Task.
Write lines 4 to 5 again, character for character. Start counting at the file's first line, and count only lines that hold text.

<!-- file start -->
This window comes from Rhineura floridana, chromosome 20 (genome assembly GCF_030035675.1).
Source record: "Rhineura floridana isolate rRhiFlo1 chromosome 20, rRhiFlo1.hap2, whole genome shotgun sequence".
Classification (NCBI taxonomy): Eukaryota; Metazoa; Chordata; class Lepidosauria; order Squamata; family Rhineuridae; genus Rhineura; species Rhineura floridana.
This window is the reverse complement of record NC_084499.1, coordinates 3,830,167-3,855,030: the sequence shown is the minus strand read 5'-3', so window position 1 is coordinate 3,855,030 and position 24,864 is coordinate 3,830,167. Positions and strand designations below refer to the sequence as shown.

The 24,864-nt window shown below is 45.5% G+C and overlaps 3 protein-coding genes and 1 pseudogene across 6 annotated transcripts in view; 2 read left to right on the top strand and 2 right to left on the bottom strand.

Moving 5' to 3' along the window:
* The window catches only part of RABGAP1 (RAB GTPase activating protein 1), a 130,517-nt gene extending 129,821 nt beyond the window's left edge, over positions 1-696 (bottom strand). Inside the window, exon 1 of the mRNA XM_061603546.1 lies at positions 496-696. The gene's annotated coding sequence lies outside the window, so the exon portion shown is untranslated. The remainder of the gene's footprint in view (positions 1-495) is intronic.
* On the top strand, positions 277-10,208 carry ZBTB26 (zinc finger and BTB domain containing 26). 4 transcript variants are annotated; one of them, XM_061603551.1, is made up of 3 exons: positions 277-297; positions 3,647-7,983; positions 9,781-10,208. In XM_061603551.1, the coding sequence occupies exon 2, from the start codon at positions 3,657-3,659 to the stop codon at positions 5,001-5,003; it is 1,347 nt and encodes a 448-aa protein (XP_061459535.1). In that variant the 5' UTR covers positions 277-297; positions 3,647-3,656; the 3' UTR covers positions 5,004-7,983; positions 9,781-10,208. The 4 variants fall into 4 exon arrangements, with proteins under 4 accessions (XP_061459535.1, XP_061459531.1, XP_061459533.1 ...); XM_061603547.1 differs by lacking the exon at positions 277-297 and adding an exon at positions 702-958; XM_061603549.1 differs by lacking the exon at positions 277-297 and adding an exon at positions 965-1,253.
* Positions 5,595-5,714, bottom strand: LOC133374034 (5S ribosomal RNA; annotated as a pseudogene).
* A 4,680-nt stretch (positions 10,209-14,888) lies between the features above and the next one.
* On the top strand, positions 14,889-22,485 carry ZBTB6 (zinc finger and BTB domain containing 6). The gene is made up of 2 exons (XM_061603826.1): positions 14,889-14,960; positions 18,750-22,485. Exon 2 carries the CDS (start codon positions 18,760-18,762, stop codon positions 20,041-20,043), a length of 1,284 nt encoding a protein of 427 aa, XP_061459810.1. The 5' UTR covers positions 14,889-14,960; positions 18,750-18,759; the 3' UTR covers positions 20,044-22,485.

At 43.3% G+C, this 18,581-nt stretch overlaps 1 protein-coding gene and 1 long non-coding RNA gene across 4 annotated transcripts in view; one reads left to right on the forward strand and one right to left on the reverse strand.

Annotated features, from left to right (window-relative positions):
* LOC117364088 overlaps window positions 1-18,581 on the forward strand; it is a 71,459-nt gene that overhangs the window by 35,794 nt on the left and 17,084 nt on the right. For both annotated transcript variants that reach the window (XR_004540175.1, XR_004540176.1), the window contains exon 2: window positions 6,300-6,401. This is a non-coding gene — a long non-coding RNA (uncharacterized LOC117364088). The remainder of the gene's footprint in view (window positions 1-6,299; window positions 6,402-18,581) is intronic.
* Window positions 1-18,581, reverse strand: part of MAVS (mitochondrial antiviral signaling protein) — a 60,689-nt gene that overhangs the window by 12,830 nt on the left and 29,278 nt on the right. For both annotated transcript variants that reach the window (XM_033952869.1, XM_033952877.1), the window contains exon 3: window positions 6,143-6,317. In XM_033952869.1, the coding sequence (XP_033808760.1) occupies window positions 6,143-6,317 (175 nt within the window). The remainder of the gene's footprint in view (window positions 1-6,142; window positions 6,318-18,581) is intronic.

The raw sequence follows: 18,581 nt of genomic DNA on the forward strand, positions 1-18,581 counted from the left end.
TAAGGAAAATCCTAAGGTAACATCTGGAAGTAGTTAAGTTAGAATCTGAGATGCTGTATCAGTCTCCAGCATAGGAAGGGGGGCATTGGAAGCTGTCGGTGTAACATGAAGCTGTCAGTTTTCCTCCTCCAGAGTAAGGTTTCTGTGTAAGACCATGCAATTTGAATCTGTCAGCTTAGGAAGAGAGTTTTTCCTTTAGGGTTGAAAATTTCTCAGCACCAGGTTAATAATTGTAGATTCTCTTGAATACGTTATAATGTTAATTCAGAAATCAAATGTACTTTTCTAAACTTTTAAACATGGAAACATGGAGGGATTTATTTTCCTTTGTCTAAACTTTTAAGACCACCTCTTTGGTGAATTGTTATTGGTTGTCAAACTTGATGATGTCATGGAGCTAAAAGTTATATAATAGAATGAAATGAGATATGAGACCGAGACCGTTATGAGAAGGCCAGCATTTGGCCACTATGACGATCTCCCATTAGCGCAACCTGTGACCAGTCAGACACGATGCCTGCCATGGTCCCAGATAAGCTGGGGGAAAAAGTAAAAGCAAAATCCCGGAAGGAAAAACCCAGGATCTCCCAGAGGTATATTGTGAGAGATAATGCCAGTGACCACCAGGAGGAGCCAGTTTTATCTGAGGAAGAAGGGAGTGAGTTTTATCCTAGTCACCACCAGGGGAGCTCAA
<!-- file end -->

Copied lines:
This window is the reverse complement of record NC_084499.1, coordinates 3,830,167-3,855,030: the sequence shown is the minus strand read 5'-3', so window position 1 is coordinate 3,855,030 and position 24,864 is coordinate 3,830,167. Positions and strand designations below refer to the sequence as shown.

The 24,864-nt window shown below is 45.5% G+C and overlaps 3 protein-coding genes and 1 pseudogene across 6 annotated transcripts in view; 2 read left to right on the top strand and 2 right to left on the bottom strand.